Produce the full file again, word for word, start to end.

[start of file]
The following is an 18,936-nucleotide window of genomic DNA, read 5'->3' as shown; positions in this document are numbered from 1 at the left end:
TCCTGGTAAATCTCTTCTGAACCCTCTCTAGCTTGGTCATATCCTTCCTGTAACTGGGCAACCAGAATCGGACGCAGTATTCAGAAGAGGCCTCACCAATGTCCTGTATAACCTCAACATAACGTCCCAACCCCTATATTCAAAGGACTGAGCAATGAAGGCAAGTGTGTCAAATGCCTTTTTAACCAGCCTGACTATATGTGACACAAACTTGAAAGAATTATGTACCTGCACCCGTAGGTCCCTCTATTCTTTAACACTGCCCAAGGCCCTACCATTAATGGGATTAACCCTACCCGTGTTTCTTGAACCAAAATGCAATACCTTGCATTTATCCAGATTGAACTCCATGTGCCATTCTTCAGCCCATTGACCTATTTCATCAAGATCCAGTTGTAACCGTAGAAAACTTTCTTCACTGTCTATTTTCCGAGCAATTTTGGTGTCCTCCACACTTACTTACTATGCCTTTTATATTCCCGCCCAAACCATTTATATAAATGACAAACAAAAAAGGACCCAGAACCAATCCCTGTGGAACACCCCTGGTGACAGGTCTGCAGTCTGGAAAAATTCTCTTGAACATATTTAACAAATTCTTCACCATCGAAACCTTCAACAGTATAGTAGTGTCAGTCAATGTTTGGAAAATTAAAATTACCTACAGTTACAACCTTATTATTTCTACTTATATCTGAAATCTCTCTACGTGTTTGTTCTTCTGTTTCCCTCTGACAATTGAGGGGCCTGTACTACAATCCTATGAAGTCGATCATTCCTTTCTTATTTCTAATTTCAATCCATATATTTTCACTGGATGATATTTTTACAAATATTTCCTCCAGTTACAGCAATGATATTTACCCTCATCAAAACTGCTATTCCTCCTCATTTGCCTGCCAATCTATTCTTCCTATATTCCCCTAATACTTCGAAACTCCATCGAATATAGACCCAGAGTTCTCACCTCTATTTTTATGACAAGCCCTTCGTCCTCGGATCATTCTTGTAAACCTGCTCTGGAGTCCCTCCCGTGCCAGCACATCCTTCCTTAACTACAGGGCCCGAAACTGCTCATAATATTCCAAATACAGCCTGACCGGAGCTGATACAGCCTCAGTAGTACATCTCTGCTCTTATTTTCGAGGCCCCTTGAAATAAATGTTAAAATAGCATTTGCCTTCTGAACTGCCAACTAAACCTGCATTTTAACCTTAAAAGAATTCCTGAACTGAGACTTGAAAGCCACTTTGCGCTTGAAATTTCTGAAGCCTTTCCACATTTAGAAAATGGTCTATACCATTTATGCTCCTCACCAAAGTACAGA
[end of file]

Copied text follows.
The following is an 18,936-nucleotide window of genomic DNA, read 5'->3' as shown; positions in this document are numbered from 1 at the left end:
TCCTGGTAAATCTCTTCTGAACCCTCTCTAGCTTGGTCATATCCTTCCTGTAACTGGGCAACCAGAATCGGACGCAGTATTCAGAAGAGGCCTCACCAATGTCCTGTATAACCTCAACATAACGTCCCAACCCCTATATTCAAAGGACTGAGCAATGAAGGCAAGTGTGTCAAATGCCTTTTTAACCAGCCTGACTATATGTGACACAAACTTGAAAGAATTATGTACCTGCACCCGTAGGTCCCTCTATTCTTTAACACTGCCCAAGGCCCTACCATTAATGGGATTAACCCTACCCGTGTTTCTTGAACCAAAATGCAATACCTTGCATTTATCCAGATTGAACTCCATGTGCCATTCTTCAGCCCATTGACCTATTTCATCAAGATCCAGTTGTAACCGTAGAAAACTTTCTTCACTGTCTATTTTCCGAGCAATTTTGGTGTCCTCCACACTTACTTACTATGCCTTTTATATTCCCGCCCAAACCATTTATATAAATGACAAACAAAAAAGGACCCAGAACCAATCCCTGTGGAACACCCCTGGTGACAGGTCTGCAGTCTGGAAAAATTCTCTTGAACATATTTAACAAATTCTTCACCATCGAAACCTTCAACAGTATAGTAGTGTCAGTCAATGTTTGGAAAATTAAAATTACCTACAGTTACAACCTTATTATTTCTACTTATATCTGAAATCTCTCTACGTGTTTGTTCTTCTGTTTCCCTCTGACAATTGAGGGGCCTGTACTACAATCCTATGAAGTCGATCATTCCTTTCTTATTTCTAATTTCAATCCATATATTTTCACTGGATGATATTTTTACAAATATTTCCTCCAGTTACAGCAATGATATTTACCCTCATCAAAACTGCTATTCCTCCTCATTTGCCTGCCAATCTATTCTTCCTATATTCCCCTAATACTTCGAAACTCCATCGAATATAGACCCAGAGTTCTCACCTCTATTTTTATGACAAGCCCTTCGTCCTCGGATCATTCTTGTAAACCTGCTCTGGAGTCCCTCCCGTGCCAGCACATCCTTCCTTAACTACAGGGCCCGAAACTGCTCATAATATTCCAAATACAGCCTGACCGGAGCTGATACAGCCTCAGTAGTACATCTCTGCTCTTATTTTCGAGGCCCCTTGAAATAAATGTTAAAATAGCATTTGCCTTCTGAACTGCCAACTAAACCTGCATTTTAACCTTAAAAGAATTCCTGAACTGAGACTTGAAAGCCACTTTGCGCTTGAAATTTCTGAAGCCTTTCCACATTTAGAAAATGGTCTATACCATTTATGCTCCTCACCAAAGTACAGA